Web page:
Pastor Kaye's Blog

Sacred Cow Tipping

I’ve run into my fair share of Sacred Cows in my time in the ministry. At my first appointment, there was the “Friendship Room” which was decorated and cared for and managed by the women’s group. It wasn’t truly as “friendly” as it sounded… and if you valued your life, you didn’t move the furniture. And of course, there was the Bible on the altar, and the flag in front of the sanctuary, that were never to be moved (because clearly we were worshiping the Bible and the US, not God. Yes, this made me a little crazy.)

(For the full audio version, click here.)

A Sacred Cow (if you need a formal definition) is an idea, custom, or institution held, sacredcowtipping2especially unreasonably, to be above criticism (with reference to the Hindus’ respect for the cow as a sacred animal).

May people hold Sacred Cow beliefs – theologies or philosophies that they won’t compromise on, question or consider changing. It takes some major cow tipping to get some of these folks to budge from their rigidly held beliefs.

The problem with many Sacred Cows is that they hold us stagnant, closed and unwilling to engage a process of self-reflection, analysis and growth, both personally and spiritually. Sometimes having our cows tipped over is the best thing that can happen for our lives and our spiritual journeys. It removes some of the limits that we’ve placed on our thinking and acting, broadens our minds, and brings the possibility for new understandings and a deepening of relationship with the Divine. In a metaphorical way, we need some of our cows tipped over to experience resurrection – new life, new understandings and new consciousness.

Peter is (again) a great example. I think Peter had a lot of Sacred Cows. On Sunday we talked about the passage of Acts 11:1-18 which takes place after the resurrection. Peter was traveling around preaching and baptizing, but he was still keeping Jewish law – especially Jewish Kosher law. (This is somewhat understandable since Jesus didn’t come to start a new religion, but came to revision Judaism.) Peter’s understanding about this law and its role in one’s relationship with God was his Sacred Cow. It took a message from God, via a very vivid dream to understand that what one ate had nothing to do with their relationship with God! But Peter could not experience the fullness of Jesus’ message, he couldn’t experience resurrection (metaphorically) – new life, new consciousness, oneness – with this darn cow in the way. The cow was creating boundaries between people that, for the God of Jesus, were not there.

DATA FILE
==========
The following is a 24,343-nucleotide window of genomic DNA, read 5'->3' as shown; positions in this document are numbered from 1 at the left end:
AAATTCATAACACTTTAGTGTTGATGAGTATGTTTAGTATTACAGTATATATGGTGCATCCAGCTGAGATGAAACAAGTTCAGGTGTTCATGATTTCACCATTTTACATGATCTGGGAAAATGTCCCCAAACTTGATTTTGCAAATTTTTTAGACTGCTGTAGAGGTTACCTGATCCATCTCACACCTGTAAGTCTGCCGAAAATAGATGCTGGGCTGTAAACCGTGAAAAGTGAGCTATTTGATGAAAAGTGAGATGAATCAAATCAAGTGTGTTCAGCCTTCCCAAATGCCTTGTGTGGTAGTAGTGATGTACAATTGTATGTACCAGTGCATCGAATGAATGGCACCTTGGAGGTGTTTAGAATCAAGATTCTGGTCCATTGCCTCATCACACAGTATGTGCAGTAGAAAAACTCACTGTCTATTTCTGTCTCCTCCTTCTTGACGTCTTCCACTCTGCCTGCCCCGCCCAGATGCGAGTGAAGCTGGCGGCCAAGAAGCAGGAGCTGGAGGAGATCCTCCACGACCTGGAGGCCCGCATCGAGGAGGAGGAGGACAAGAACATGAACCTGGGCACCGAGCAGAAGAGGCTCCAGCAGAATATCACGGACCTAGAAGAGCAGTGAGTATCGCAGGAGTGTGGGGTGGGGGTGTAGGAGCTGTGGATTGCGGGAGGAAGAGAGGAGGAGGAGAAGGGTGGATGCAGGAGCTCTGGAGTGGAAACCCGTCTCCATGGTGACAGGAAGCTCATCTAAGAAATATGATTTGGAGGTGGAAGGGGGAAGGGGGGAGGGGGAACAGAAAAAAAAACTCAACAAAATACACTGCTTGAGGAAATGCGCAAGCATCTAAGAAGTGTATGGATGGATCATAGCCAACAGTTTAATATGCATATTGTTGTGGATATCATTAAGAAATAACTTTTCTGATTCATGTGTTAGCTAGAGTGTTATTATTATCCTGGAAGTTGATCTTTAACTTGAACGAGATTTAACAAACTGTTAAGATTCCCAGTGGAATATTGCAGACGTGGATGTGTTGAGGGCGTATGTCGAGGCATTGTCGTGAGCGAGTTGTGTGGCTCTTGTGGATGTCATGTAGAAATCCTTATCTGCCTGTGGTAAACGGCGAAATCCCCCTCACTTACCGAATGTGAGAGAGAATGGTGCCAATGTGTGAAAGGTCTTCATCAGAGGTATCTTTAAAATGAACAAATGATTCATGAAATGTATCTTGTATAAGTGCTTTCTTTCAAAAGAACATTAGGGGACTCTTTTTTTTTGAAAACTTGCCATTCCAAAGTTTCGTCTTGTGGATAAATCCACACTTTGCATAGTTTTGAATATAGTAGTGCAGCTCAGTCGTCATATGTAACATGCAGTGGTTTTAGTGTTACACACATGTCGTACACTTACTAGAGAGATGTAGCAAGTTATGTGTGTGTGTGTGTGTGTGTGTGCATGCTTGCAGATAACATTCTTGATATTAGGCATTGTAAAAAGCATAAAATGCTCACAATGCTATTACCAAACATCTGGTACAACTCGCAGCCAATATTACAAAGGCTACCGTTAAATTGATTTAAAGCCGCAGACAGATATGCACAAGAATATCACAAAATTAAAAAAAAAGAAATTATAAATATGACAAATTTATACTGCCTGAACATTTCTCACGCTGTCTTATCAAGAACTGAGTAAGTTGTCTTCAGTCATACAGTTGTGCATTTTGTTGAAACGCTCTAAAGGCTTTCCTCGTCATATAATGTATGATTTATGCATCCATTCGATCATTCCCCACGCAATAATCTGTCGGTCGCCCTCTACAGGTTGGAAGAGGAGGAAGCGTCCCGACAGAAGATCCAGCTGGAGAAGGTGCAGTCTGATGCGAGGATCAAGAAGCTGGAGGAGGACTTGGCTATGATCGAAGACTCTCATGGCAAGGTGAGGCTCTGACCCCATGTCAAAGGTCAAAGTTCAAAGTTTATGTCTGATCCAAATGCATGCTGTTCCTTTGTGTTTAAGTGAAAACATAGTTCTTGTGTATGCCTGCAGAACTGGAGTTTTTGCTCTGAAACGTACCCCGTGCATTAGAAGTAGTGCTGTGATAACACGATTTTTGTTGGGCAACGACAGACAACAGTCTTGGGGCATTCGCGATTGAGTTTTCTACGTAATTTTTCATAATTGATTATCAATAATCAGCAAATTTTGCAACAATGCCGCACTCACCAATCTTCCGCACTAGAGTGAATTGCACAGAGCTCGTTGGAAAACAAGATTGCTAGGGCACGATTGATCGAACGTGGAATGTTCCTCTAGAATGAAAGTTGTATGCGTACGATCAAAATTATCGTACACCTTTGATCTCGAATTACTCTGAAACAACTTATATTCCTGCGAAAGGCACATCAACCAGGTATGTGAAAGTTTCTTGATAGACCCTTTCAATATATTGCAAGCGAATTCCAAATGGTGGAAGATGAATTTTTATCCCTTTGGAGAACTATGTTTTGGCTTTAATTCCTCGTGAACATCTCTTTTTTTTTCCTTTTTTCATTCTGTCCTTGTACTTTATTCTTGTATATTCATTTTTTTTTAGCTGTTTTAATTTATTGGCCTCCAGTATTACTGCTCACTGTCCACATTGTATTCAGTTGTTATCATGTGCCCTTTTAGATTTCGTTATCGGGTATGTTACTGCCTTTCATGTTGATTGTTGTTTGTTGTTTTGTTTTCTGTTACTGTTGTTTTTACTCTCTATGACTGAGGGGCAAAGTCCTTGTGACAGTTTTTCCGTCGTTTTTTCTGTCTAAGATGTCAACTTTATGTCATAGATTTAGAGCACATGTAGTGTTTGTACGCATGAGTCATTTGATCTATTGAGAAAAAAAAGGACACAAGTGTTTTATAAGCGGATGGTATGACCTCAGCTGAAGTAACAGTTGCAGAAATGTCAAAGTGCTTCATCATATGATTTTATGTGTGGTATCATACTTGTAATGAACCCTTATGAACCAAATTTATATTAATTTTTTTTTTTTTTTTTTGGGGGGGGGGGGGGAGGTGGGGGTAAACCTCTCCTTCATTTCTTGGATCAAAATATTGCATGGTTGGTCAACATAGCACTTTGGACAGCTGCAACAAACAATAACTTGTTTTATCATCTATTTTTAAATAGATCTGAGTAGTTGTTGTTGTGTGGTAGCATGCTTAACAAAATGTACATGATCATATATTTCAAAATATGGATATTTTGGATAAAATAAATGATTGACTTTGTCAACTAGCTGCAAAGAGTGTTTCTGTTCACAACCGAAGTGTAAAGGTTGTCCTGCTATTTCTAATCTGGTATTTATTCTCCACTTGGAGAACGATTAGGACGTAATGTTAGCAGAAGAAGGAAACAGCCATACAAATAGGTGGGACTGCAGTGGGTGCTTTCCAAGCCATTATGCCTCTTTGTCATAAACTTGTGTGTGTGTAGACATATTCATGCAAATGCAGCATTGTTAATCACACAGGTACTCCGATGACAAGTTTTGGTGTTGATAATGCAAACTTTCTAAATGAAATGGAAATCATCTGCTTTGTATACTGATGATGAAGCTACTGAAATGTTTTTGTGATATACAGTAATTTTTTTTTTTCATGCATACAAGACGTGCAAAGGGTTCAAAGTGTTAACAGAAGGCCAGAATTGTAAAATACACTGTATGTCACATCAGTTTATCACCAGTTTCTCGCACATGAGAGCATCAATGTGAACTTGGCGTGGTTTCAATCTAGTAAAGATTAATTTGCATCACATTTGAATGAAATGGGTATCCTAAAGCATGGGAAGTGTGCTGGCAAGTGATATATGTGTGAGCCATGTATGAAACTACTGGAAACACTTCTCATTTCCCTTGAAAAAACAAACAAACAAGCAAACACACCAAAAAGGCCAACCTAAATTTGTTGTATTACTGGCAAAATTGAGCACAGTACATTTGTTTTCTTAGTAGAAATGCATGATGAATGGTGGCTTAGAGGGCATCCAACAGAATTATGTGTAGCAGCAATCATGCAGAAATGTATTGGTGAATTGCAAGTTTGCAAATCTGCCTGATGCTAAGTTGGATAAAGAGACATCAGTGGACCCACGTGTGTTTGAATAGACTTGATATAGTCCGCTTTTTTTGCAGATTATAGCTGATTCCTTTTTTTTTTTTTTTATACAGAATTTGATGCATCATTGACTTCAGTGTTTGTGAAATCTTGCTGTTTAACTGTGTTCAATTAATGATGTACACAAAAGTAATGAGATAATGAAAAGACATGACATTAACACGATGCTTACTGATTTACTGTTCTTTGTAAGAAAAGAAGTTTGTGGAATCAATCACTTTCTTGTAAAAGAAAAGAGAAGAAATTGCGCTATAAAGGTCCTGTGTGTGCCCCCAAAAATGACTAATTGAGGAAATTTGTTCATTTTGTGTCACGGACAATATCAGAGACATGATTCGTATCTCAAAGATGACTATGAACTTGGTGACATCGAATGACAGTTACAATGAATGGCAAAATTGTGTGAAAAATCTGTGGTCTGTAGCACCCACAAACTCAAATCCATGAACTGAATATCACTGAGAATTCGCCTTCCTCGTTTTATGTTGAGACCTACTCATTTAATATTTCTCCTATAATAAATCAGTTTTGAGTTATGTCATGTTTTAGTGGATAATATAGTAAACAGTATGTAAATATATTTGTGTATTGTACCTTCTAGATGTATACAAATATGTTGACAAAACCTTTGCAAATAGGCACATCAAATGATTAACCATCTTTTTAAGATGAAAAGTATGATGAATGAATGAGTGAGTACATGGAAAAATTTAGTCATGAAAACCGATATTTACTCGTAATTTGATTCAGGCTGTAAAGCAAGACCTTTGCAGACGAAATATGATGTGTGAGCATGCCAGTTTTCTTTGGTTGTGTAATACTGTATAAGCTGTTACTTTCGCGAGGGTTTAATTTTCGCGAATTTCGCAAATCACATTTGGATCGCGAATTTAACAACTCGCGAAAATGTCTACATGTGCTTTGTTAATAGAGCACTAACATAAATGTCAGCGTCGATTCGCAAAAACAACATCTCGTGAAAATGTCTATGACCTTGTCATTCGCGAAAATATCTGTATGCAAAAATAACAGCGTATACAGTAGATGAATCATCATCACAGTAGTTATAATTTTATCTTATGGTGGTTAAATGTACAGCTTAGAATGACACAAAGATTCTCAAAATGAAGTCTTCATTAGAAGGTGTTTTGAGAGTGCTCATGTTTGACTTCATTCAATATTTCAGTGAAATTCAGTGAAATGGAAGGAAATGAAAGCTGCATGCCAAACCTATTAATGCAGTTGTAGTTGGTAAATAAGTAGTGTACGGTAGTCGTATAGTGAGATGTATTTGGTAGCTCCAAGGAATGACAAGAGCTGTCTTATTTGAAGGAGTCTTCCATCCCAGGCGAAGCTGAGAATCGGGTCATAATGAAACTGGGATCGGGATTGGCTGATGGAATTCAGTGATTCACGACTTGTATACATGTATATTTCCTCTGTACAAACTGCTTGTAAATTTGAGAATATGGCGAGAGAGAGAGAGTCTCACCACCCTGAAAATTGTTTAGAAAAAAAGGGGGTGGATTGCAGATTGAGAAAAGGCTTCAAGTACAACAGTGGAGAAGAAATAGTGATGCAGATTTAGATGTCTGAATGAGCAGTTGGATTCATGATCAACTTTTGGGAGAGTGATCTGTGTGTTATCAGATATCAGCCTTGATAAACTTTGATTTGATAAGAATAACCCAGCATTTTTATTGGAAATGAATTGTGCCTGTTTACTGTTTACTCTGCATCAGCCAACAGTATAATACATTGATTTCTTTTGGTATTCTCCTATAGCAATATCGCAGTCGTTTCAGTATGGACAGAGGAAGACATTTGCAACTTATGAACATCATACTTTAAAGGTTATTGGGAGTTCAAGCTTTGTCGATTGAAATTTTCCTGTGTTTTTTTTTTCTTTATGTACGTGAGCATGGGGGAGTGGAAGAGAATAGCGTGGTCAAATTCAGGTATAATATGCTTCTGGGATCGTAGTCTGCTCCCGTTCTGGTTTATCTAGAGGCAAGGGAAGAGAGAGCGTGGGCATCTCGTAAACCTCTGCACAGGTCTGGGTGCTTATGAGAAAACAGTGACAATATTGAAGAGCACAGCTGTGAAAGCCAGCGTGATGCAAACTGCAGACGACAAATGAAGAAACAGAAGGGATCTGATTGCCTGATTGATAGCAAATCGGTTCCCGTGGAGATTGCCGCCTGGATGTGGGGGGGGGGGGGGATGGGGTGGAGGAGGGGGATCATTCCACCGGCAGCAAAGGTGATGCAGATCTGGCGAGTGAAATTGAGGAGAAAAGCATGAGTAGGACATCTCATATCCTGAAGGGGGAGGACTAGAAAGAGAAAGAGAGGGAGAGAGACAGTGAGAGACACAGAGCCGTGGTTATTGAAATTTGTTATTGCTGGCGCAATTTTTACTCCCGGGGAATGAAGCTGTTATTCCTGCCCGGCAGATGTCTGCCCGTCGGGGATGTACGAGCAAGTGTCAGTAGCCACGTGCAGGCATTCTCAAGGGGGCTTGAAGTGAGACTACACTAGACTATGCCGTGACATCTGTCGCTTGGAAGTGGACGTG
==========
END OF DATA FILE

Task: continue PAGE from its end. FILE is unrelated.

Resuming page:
I looked over my book shelf and realized that every spiritual memoir I have tells the story of how the author had their world views, or theological views shattered. That awakening was tough, but it was the best thing that ever happened to their understanding of the Divine and their spiritual journey. As Sue Monk Kidd says, “The truth will set you free, but first it will shatter the safe, sweet way you live.”

We cannot experience resurrection, nor help others to experience resurrection, if our theology is going to hold ourselves, or others, in a contractive place of guilt, shame, anger, fear. Nor if we continue to judge and blame others.

This works on a psychological basis as well.

So, here are the questions this raises for us:

  • What Sacred Cows have been tipped in your spiritual journey?
  • When have you had your world views shattered?
  • What are your Sacred Cows?
  • What makes you defensive the moment people start to question or criticize that belief or practice?
  • On what beliefs or practices are you unmoving? Rigid? Uncompromising?
  • Do they hold you in a contractive place, or are they truly expansive beliefs that helps you to grow and embrace positive aspects of life and faith? Do they allow you to experience resurrection – new life, new consciousness, abundance, oneness?
  • Where might you be holding yourself in judgment, blame, shame, fear?
  • What do we need to give up, let go of, or tip over to experience resurrection?

Be aware that if we don’t make an effort to open up ourselves, the Spirit likes to tip over Sacred Cows, and it is usually really uncomfortable. Still it is necessary for growth!

Love & Light!